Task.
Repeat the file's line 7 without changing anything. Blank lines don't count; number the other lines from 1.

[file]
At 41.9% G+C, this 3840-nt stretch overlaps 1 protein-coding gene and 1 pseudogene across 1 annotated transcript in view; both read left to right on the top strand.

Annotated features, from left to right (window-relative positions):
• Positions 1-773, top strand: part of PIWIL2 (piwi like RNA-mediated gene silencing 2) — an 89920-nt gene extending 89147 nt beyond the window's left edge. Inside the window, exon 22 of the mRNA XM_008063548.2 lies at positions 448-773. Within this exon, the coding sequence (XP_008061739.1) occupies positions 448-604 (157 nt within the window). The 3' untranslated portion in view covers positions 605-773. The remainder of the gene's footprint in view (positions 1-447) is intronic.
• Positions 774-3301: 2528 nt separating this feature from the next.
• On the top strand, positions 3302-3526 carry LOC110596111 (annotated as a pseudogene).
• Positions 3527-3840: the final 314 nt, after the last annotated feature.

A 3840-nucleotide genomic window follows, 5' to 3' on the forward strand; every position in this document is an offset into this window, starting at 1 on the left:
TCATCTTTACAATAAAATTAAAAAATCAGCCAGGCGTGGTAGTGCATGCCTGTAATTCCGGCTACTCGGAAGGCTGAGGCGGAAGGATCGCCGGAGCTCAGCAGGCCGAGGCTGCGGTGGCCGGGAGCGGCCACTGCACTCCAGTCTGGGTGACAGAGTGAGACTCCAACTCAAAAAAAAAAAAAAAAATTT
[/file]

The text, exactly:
A 3840-nucleotide genomic window follows, 5' to 3' on the forward strand; every position in this document is an offset into this window, starting at 1 on the left: